The mooted division for Strictly Stock, put on hold while manufacturers recovering from war built sufficient stocks of ‘full-fendered’ cars, held its first race in June 1949 at Charlotte Speedway, back then a three-quarter-mile dirt oval. Its winner was Glenn Dunaway of Gastonia, North Carolina – until his ’47 Ford was discovered to be fitted with strictly illegit springs.
Writs were writ and it went to court. The feud between France and his extended family of outlaws had begun.
Colarado-born Robert ‘Red’ Byron from Anniston, Alabama, was the inaugural champion despite a severe limp, legacy of his being badly shot-up in a Consolidated B-24 Liberator during WWII.
His car’s owner Raymond Parks, a ’shiner with Southern hospitality manners, insisted that the old Oldsmobile be repaired and polished between races. He also coined the phrase about starting with a huge fortune in order to make a small one from motor racing.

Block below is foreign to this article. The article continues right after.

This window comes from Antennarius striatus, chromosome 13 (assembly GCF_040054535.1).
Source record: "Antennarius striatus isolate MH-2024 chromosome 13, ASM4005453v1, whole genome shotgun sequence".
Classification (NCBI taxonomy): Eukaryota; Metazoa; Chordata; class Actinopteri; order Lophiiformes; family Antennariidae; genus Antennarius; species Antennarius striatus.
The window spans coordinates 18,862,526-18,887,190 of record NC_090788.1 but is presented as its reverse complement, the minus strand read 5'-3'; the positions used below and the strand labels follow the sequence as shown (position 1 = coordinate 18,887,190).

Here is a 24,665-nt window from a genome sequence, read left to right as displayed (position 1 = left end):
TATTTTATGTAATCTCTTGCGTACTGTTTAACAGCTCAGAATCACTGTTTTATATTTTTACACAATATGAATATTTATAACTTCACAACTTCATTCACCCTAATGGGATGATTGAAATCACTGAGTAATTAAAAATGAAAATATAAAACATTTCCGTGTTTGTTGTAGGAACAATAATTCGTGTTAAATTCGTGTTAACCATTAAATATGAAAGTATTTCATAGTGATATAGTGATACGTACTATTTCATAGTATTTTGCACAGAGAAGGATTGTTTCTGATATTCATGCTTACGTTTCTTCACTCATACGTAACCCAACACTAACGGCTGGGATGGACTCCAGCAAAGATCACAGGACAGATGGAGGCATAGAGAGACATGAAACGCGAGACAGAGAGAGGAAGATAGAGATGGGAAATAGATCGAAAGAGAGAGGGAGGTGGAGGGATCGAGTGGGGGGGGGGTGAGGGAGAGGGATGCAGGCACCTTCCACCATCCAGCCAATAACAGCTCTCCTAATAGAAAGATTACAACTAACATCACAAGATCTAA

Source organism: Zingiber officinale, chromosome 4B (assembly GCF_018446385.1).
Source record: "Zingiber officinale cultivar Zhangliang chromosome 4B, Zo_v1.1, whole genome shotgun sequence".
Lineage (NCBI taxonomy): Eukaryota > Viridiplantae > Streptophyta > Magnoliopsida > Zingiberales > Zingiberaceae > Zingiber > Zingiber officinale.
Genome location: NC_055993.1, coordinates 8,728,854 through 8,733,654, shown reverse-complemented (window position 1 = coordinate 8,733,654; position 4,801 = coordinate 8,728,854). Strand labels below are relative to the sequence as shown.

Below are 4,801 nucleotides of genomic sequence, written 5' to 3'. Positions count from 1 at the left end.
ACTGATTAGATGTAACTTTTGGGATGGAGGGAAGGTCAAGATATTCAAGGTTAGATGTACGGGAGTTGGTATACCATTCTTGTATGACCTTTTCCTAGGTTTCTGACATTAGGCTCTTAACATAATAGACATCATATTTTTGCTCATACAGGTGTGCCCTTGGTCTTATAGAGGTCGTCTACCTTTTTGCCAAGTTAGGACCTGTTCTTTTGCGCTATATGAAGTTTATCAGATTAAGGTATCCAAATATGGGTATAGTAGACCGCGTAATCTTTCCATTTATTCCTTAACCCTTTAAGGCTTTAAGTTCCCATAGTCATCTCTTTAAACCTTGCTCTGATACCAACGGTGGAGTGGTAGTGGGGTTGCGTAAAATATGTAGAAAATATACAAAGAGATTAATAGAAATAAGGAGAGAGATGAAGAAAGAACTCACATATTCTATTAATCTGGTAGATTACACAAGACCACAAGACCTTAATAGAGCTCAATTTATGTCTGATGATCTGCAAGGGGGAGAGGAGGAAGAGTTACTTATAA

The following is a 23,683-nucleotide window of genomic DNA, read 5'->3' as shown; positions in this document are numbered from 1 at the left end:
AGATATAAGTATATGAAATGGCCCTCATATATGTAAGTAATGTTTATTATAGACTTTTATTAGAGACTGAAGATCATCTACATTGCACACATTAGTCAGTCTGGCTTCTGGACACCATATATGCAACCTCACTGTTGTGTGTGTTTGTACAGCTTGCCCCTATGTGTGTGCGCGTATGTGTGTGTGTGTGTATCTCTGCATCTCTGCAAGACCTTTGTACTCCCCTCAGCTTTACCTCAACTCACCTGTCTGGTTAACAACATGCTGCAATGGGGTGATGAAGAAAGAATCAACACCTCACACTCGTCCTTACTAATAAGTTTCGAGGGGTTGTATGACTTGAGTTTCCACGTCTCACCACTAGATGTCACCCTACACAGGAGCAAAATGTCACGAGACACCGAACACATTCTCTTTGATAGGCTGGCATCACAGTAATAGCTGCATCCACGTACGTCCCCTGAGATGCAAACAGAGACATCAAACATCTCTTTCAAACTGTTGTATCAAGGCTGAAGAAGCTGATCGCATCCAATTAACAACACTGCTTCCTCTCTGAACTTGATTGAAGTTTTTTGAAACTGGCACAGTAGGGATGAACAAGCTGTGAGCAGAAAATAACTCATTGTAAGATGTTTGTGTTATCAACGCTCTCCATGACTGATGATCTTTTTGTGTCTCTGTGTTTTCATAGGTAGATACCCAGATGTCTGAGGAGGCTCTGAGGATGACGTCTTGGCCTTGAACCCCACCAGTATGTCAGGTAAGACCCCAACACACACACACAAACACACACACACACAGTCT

Yet when Lee Petty became the first three-time Grand National champion 10 years later – by which time the series had expanded from eight to 44 races – it was possible to make a good living at it. Petty’s winnings for that season were $49,291; his Rookie of the Year son Richard cleared $8,110. It sure beat working in a mill – cotton or saw- – or breeding chickens, or whatever else it had taken to make ends meet.
Petty Enterprises, from a cramped shed propped by cedar poles, had put Randleman, North Carolina, on the map.